Guido Steinberg and Nicole Renvert of the Berlin-based Stiftung Wissenschaft und Politik detail the rise and  — more recently — fall of SPD transatlanticism. The NSA debate has uncovered a difficult relationship between the SPD and United States, and the party must bridge this gap to maintain the West’s cohesive partnership for future crises. This text appears originally in German at the Berliner Republic.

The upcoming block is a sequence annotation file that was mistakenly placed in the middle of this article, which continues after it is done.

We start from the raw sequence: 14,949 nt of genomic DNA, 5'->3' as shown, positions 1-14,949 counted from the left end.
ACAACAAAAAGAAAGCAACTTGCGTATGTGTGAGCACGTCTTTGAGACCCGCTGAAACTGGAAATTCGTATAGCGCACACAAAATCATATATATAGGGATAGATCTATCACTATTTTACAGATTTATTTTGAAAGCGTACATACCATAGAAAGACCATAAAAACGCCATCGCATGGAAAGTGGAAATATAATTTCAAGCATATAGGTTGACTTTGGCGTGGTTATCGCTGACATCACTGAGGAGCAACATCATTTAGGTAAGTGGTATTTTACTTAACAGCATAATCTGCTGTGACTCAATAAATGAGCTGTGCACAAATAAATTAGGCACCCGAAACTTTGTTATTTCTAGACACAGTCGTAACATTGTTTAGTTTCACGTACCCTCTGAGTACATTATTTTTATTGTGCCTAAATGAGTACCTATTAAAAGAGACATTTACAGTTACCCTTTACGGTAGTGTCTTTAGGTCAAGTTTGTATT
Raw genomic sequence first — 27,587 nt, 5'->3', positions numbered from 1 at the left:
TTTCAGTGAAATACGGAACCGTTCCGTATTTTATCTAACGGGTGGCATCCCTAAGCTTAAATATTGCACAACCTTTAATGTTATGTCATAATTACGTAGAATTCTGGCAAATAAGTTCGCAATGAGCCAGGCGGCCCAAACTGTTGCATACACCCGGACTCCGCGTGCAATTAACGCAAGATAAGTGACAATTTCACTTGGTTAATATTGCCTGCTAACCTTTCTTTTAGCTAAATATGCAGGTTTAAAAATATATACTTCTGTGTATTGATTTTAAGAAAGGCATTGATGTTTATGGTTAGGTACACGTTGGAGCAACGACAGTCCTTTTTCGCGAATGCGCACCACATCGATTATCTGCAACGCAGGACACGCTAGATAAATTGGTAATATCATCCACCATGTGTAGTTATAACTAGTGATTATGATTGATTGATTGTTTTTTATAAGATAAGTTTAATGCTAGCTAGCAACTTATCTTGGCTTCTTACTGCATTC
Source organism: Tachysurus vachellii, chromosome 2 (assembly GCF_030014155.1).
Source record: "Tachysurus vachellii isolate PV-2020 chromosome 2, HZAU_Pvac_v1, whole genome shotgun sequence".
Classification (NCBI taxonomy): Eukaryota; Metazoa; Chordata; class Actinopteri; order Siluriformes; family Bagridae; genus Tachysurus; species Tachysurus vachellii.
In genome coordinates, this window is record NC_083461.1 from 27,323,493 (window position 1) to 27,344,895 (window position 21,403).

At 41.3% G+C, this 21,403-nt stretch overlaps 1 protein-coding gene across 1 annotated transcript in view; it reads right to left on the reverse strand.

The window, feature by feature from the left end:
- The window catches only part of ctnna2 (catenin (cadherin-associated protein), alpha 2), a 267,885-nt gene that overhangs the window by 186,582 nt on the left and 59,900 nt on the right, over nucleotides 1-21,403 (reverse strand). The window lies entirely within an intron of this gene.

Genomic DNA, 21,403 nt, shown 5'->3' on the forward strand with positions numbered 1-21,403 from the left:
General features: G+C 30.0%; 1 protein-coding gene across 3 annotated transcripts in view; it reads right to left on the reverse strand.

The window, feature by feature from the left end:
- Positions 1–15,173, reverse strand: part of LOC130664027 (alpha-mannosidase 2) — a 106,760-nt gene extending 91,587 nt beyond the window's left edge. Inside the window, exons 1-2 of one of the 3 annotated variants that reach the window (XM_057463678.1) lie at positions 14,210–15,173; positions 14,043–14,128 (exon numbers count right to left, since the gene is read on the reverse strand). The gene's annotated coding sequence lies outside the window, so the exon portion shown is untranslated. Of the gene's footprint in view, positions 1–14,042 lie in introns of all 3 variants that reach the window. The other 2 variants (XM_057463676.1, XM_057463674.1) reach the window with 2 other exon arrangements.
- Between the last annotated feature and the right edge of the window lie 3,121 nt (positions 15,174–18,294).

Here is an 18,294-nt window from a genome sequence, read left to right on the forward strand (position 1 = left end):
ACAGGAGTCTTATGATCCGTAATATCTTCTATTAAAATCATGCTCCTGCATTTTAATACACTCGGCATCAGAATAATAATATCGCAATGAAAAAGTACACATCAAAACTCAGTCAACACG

In the summer of 2013, Edwards Snowden’s leaks led to an intense debate over the activities of the National Security Agency (NSA). In Germany, the focus of the discussion quickly shifted toward the question of how much the government and Bundesnachrichtendienst (Federal Intelligence Service,  BND) knew. The Merkel administration heavily criticized the United States and made partially absurd allegations. The chancellor, for example, said “…in Germany and in Europe…the power of law [counts], not the law of the powerful” and thereby created the impression that this was not the case in the United States. Once campaigning started, leading Social Democratic Party (SPD) politicians increased their critique by demanding consequences for cooperation with the United States. Party chair Sigmar Gabriel requested that the Federal Prosecutor’s office investigate the American and British intelligence services and their “German accomplices,” which most likely meant the BND. Chancellor candidate Peer Steinbrück demanded that free trade talks between the EU and the United States cease for the time being, and SPD parliamentary secretary Thomas Oppermann explained that Germany was the “target of an attack by an ally” and that the American intelligence services were “still playing war”.